To begin, let’s discuss blood sugar. Remember, glucose is the brain’s primary source of energy, so it’s important to eat an adequate amount of carbohydrates. However, it is important to note that not all carbohydrate sources affect blood sugar the same way. It is necessary to avoid eating excess simple carbohydrates (like refined sugars) that instantly spike your blood sugar; and instead, opt for complex carbohydrate choices (like high-fiber foods) that provide your brain with a steady influx of glucose rather than a sharp spike and rapid fall. To put it simply, when your blood sugar spikes, the glucose is getting into your blood stream quickly, but will also drop at that same rate - which leaves you feeling lethargic, irritable and hungry. The ranking of how different carbohydrate sources affect blood sugar levels is known as the glycemic index. Carbohydrates with a low glycemic index release glucose slowly, giving the brain a steady supply of energy; compared to high glycemic foods, which release glucose rapidly. Over time, the overconsumption of high glycemic foods can negatively alter brain function and promote overeating. Examples of low glycemic foods include: some fruits (like berries), raw carrots, kidney beans, chickpeas, and lentils; and examples of high glycemic foods include: bread, rice, potatoes, processed food, cereals and dates.

Interestingly, a 2017 study found that individuals with a high level of sugar consumption were 23% more likely to be diagnosed with depression compared to those with a lower sugar intake [3]. The study found 4 potential mechanisms as to why sugar intake can be associated with risk of depression:

1) High sugar intake decreases levels of a protein called BDNF (involved with survival, growth and maturation of neurons), which was found to cause neuron death and hippocampus atrophy (shrinkage of the hippocampus). The hippocampus is a part of the brain that is associated with memory and learning.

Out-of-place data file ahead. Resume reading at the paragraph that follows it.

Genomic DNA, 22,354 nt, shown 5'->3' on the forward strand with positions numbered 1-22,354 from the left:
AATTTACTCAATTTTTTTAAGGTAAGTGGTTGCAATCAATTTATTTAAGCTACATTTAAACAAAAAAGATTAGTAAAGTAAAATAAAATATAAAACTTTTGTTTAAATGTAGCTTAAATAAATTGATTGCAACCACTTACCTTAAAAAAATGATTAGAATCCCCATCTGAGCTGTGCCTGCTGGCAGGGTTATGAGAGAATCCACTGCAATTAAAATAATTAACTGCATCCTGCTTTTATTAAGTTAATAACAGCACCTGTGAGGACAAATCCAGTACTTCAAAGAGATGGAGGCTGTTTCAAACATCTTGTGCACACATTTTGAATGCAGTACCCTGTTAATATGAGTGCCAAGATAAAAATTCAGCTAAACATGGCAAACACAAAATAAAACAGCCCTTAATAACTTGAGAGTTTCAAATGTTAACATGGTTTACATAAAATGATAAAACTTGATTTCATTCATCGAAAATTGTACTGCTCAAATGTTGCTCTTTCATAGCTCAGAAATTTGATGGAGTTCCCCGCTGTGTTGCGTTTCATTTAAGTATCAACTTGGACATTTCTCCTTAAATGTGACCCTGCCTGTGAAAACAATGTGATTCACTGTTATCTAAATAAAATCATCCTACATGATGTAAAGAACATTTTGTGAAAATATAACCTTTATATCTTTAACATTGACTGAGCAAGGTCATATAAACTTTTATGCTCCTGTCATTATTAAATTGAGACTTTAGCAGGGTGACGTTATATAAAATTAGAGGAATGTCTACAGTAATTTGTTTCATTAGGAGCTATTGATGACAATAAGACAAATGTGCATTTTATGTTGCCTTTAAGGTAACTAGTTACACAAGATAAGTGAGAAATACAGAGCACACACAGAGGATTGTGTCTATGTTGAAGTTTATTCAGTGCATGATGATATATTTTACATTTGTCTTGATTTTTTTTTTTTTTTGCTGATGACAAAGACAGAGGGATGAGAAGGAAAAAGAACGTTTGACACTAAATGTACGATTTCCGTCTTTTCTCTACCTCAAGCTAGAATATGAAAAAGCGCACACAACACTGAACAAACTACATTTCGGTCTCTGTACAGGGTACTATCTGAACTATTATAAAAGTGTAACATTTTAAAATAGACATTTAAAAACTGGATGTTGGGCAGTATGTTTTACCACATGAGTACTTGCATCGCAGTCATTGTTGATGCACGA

2) High carbohydrate and high saturated fat consumption were found to increase inflammation in the body, which is believed to play a role in causing insulin resistance (resulting in high levels of blood glucose) and metabolic disturbances [3]. Inflammation plays a central role in healing, but chronic inflammation causes the body to be in a prolonged state of emergency; which has a detrimental effect on the communication signals in the brain and can lead to increased risk of arthritis, heart disease, and Alzheimer's disease.

3) High sugar diets can lead to hypoglycemia (low blood sugar), which sounds contradicting but would make sense due to the rapid blood sugar spike and the rapid decline that follows. This is said to influence hormone levels, ultimately negatively affecting mood [5].

4) The addictive impact of refined sugars can have a huge influence on dopamine receptors. The way your brain reacts to sugar is very similar to the way it would react to substances such as cocaine, where the brain produces a huge influx of dopamine. It’s important to keep in mind that too much and too little dopamine can have detrimental effects on mental health. Studies show that a deficiency in dopamine is linked to the development of Parkinson’s Disease, whereas an excess of dopamine is associated with mania, hallucinations and Schizophrenia.

In another 2017 study, the relationship between the Mediterranean diet and components of cognitive function domains (memory, language, attention speed, executive functioning, visuo-spatial perception) were studied [1]. This study found that memory, language and decision-making functions were positively associated with diet, with the exception of attention and speed of information processing. Additionally, lower dietary intakes of fruits, vegetables and fish were seen in individuals with dementia, compared to those without the disease [1]. The study found an association with dementia diagnosis and fish consumption, where dementia risk was decreased by almost 70% with daily fish consumption and by 10% with weekly fish consumption. The proposed mechanism for this relationship is that fish contains high amounts of monounsaturated and polyunsaturated fats, which are linked to learning and memory function. Specifically, the most abundant fats in the brains are omega 3 and omega 6 fatty acids, where a diet with adequate amounts of these fatty acids have been linked to a decrease in degenerative brain conditions. Dietary consumption of omega-3 fatty acids is one of the best-studied interactions between food and brain evolution. Some examples of foods that are high in omega fatty acids include: salmon, cod, flax seeds, chia seeds, walnuts, and soybeans.